Stop the QB carousel, I want to get off

So, as you may know, Johnny Football is hurt and Hoyer got back in the game. He is doing reasonably well. Since this is happening in Cleveland, naturally, everybody says Johnny is a bust since we all know that 7 quarters of football is enough to tell you whether a QB is good or not. Mary Kay Cabot is ready to sell him down the river and go after Marcus Mariota. Here’s a better idea. Cleveland drafts zero QBs next season. If Hoyer won’t give us another year, find a veteran backup. Let Manziel play the full season unless he’s hurt. I don’t care if he throws eight picks a game and runs into the wrong end zone. Let him actually play himself out of the job.

The problem isn’t Manziel. The problem is rushing to judgment. We have very little idea of what he can do. We have a fairly good idea of what Hoyer can do. What he can do is manage a game. That’s fine if the rest of your team is awesome. The Browns are not.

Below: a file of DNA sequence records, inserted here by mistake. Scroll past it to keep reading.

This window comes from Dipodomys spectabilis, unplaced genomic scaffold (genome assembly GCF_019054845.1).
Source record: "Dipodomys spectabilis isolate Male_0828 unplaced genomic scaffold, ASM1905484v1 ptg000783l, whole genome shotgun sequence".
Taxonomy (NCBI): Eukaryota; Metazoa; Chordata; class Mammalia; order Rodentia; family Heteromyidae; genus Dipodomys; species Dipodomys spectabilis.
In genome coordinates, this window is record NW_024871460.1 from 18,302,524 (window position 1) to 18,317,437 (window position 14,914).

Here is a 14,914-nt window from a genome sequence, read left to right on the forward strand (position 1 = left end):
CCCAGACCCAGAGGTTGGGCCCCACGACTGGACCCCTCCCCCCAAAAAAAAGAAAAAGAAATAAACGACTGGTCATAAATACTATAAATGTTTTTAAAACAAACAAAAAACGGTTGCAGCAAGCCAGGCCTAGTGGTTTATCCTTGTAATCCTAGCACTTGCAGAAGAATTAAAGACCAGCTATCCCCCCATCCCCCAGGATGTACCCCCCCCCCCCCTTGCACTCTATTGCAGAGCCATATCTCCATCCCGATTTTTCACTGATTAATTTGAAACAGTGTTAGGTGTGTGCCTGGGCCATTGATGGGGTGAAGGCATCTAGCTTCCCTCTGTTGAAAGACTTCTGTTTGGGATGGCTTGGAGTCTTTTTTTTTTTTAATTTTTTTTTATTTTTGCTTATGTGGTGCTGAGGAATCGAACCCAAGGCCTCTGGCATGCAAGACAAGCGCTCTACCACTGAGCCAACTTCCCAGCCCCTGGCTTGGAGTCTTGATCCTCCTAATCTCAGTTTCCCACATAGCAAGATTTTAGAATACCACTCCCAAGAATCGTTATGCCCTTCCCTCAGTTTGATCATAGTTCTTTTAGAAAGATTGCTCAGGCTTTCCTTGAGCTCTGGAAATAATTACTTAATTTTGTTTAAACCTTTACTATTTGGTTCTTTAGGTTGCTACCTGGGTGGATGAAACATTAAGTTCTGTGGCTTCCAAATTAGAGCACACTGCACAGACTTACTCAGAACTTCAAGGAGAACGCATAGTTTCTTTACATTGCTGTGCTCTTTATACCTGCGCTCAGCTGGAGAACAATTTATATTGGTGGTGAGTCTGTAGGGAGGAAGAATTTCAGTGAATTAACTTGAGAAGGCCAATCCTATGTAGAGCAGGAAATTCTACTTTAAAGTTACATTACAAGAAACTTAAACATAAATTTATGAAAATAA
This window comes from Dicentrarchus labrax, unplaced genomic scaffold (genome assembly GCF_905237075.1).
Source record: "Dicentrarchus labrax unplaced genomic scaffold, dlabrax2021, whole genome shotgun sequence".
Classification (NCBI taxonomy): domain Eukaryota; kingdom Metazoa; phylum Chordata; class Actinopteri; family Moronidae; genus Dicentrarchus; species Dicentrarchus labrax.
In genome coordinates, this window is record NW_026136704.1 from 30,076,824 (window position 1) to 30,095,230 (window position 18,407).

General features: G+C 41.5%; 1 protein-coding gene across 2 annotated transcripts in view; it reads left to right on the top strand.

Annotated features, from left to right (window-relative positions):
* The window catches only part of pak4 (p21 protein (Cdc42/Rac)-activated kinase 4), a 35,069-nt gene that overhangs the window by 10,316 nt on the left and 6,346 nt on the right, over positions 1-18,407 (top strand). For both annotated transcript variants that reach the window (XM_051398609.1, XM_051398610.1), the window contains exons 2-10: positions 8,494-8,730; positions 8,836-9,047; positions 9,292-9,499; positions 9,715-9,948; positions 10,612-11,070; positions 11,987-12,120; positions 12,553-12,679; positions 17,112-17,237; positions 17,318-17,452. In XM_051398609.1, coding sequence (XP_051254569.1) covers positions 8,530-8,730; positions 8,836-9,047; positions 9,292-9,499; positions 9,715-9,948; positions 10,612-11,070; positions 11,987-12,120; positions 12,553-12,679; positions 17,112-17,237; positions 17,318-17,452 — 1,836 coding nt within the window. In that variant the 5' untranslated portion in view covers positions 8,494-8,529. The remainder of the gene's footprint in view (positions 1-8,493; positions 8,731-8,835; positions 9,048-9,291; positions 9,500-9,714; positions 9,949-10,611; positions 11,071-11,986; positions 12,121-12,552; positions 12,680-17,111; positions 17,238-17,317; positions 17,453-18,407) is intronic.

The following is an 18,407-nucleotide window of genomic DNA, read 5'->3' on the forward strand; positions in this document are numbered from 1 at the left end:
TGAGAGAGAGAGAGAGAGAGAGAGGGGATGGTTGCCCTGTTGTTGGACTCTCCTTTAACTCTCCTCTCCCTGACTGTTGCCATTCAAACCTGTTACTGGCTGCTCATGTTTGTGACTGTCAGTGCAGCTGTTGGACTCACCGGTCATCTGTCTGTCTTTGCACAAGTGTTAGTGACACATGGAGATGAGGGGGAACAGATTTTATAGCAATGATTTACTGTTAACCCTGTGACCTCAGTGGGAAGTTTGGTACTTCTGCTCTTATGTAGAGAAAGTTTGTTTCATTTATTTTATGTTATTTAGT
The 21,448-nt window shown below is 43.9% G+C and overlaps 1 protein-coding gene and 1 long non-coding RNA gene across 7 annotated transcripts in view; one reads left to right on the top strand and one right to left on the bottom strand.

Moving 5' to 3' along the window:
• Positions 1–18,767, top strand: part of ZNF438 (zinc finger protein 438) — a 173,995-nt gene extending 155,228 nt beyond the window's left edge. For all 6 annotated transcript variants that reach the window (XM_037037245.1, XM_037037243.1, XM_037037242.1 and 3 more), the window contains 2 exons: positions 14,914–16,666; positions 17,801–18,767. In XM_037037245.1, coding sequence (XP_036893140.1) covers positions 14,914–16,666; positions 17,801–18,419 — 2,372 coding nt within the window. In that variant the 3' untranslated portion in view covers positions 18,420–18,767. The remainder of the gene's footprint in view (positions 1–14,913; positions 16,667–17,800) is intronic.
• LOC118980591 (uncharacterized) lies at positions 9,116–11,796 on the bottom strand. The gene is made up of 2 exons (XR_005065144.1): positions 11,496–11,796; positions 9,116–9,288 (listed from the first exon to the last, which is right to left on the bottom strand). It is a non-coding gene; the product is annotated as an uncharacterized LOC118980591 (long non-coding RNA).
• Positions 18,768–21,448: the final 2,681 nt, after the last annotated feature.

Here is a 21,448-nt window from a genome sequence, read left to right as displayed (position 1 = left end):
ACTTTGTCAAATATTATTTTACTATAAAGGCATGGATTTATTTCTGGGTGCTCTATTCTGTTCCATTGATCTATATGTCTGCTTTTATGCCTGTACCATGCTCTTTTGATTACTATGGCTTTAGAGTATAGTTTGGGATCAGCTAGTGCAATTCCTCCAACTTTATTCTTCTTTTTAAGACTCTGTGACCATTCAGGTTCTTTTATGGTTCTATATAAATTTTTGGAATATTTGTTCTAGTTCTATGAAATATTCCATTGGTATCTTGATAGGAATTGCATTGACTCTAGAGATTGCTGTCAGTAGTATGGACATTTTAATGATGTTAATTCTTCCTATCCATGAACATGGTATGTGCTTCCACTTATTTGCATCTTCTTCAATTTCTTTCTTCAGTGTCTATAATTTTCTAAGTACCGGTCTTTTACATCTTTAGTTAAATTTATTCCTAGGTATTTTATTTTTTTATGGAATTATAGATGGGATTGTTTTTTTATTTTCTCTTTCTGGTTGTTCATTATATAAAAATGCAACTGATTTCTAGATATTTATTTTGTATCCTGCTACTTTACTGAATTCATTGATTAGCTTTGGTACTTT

I want Ray Farmer to come out and say that Manziel is starting next year, and if you don’t like it, too bad.

It was fun to be relevant for a while: the road to 7-7

Inspired by Kevin’s post, I’m writing one of my own about the Browns. Buffalo and Cleveland have both enjoyed a renaissance this season (screwing up both of our draft picks; thanks, Kevin). The comparison to Buffalo is particularly apt because, in my opinion, the causes of both team’s success stem from one person: Mike Pettine.

Pettine has put together a very fine defense that excels against the pass. The Browns lead the NFL in interceptions and the secondary has been amazing. I cannot say the same for their ability to stop the run, however, as Jermaine Hill proved last week. The offense has been the very definition of mediocre. The one outstanding strength of Cleveland’s team — the o-line — took a nosedive with the injury to Alex Mack. The team hasn’t been the same since.